RFQ vs. RFP: what’s the difference? An RFP is a generic request for proposals issued to suppliers, an RFQ is a request for quote that specifies the exact products, quantities and delivery time required by a project. RFI, RFP, and RFQ are terms used in different stages of the procurement process of large EPC Contractors and End-Users operating in the project business.



To explain the difference between RFQ vs. RFP, the following should be considered:

  • A request for information (RFI) is used to screen suppliers (update approved vendor lists, add second-source suppliers, map product portfolios, etc.).
  • A request or proposal (RFP) is sent to suppliers when the procurement department needs to clarify the technical and commercial aspects of an upcoming purchase, to collect proposals from different vendors.
  • An RFQ (“request for quote”) is floated to suppliers to award a purchase contract based on competitive offers from suppliers, in the final stage of procurement of materials and services for projects.

Other types of documents used by EPC Contractors and End-Users procurement departments are the so-called “RFT” (which means “request for tender”) and ROI (“registration for interest”), as shown in the picture below:




RFQ is the document issued by the procurement department of EPC Contractors or End Users to a list of suppliers to collect competitive quotes and award a purchase order for goods or services. RFQs describe exactly the required products and services, their technical specifications, quantity, materials and attributes (or, at least, they should) so that suppliers are able to send quotes. In some countries, RFQs are denominated “IFB” (i.e. “Invitation to bid”) or “ITB” (invitation to bid).

As a sufficient number of proposals has been collected, the engineering and the procurement departments tabulate them to shortlist a restrict number of suppliers for the final negotiation and order award.

A series of technical and commercial queries (TQ, CQ) may be exchanged between the buying organization and suppliers during the procurement process, to clarify the content of the different proposals and make sure that the best decision is taken. Of course, for smaller purchases a more agile and faster evaluation process takes place.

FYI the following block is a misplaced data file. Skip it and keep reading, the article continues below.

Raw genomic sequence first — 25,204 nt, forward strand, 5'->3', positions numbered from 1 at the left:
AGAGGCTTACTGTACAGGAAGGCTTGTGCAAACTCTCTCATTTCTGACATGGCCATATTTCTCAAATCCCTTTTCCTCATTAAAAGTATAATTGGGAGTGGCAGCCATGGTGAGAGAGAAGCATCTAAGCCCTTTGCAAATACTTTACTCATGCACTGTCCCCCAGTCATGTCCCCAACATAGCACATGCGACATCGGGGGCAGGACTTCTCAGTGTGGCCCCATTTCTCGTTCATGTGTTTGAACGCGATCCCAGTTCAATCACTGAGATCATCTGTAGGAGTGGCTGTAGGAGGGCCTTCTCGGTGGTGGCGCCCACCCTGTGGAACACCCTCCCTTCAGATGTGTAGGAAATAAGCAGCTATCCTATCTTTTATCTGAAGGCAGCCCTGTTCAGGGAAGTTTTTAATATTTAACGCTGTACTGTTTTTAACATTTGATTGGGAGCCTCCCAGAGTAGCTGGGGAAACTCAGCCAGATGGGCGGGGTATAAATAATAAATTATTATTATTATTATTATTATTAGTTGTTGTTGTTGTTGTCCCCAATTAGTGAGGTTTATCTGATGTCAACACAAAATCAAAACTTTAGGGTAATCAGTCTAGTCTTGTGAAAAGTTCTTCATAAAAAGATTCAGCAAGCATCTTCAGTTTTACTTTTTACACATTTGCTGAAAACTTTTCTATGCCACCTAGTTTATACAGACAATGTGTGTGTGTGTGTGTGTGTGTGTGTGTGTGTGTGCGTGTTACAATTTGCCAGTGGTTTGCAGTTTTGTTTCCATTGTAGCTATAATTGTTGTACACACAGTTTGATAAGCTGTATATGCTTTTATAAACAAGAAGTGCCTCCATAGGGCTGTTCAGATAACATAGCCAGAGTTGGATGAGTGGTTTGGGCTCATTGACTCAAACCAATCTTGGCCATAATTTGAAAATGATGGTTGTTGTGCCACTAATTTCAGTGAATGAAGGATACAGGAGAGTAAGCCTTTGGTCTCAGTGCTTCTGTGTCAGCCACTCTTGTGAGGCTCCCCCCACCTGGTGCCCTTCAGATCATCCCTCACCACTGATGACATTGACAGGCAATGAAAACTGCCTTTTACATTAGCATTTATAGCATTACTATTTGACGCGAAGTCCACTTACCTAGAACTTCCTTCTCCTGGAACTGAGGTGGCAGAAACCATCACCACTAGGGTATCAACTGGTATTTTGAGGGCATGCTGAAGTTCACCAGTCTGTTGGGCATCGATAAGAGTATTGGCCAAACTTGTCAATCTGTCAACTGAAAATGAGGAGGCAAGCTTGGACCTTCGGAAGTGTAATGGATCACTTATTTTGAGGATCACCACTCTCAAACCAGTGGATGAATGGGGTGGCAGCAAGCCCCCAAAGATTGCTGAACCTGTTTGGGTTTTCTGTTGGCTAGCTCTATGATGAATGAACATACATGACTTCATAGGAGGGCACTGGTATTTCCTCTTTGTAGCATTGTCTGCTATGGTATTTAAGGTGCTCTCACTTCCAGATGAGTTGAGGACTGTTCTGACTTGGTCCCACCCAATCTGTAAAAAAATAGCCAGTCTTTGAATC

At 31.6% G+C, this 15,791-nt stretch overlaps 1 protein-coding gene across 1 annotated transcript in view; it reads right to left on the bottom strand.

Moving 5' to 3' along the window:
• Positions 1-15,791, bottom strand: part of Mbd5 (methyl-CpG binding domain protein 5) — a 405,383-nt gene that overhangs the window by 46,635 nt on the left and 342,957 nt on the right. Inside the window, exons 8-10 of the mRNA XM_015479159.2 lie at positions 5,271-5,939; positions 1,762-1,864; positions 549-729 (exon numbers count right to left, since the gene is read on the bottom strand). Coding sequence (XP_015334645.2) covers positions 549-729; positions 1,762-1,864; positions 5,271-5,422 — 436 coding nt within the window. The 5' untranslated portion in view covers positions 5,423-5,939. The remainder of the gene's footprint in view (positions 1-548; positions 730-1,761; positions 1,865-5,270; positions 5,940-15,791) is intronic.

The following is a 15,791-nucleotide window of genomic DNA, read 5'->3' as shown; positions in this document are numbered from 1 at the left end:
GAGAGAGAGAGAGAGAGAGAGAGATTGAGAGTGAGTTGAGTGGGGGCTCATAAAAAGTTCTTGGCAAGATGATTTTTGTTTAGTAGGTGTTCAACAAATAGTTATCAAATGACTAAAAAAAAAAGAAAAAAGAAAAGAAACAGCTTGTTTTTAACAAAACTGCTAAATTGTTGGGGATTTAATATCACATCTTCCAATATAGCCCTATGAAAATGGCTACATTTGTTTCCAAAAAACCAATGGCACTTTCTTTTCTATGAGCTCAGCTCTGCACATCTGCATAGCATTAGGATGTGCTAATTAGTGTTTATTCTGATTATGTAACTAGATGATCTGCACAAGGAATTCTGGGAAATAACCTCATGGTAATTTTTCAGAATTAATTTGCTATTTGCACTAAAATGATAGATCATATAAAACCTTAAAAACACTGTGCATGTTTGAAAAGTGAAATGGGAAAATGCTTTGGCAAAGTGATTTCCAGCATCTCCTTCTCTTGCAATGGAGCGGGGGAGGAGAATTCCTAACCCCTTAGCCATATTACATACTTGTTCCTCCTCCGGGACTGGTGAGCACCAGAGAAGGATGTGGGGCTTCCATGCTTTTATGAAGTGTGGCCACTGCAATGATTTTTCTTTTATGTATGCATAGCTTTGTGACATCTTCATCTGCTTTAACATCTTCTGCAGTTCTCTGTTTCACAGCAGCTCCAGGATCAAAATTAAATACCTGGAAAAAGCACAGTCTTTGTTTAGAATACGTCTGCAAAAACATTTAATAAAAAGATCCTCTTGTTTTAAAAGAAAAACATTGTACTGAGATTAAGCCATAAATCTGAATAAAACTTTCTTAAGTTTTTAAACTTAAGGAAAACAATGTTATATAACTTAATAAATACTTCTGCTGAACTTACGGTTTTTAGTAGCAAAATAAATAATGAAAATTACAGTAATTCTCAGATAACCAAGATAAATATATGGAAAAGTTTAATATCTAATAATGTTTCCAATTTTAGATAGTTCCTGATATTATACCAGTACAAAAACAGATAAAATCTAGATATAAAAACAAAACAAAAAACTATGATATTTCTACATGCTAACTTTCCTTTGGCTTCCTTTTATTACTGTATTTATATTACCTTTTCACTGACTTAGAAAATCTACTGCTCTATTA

RFQ process



Typically, an RFQs shall indicate the following details:

  • Purchaser company, address, phone and email
  • List of the goods to be purchased, including quantities and unit of measure
  • Closing date (which is the latest date for suppliers to submit proposals)
  • Requested delivery date
  • Requested delivery place
  • Technical specifications, piping classes, formats, etc).



Suppliers that receive an RFQ respond with a bid (called also, quote) that outlines the terms of their technical and commercial proposal (unit and total prices, delivery conditions and terms, payment terms, general terms and conditions of sale etc.). Buyers tabulate the proposals received by suppliers and shortlist the best bids for the final negotiations. Purchase orders are issued at the end of the evaluation process, which can last from days to months and absorb significant resources. This procurement cycle is common to EPC contractors and End Users in the oil & gas and power generation industries.


RFQ to order process EPC procurement



RFQs are used to source products and services that cannot be bought based on price lists or preliminary contractual agreements.

Indeed, in such cases, buyers are forced to get competitive bids from suppliers to award purchase orders (which happens on a case by case basis). In other terms, RFQs are necessary for products and services that have variable commercial terms (price, delivery time, payment terms, etc) or intransparent prices, such as:

  • products manufactured using raw materials with fluctuating market prices (example: base metals as nickel, chrome, moly, etc)
  • products that are available in multiple configurations
  • products whose prices vary depending on the ordered quantity

All these cases are typical for metal products and most piping – with rare exceptions.



RFP stands for “request for proposal” and are sent by the procurement department of EPC Contractors or End Users to a list of prospective suppliers (in vendor list, or not) when the detailed specifications of an upcoming purchase are not yet final or clear. RFPs are often issued to purchase a complex product or equipment, to collect technical advise from specialized manufacturers and refine tender documents or identify a clear scope of supply, or to purchase services that can be rendered in alternative ways by different vendors. Likewise, RFIs, Requests for proposals do not imply the sender commitment to buy the goods or the services they relate to.



RFI stands for “request for information”, and is a process activated by the procurement and/or engineering department of EPC Contractors or End Users to collect documented information about the scope of supply, the technical know-how and the supply abilities of a list of potential suppliers (and do not imply any type of commitment to purchase). As suppliers reply to RFIs, the procurement department tabulates and compares the received answers for future purchasing decisions. Suppliers may be included in vendor lists or considered as second-source for critical materials. RFIs are, therefore, a way for companies to map, explore and store supplier’s information.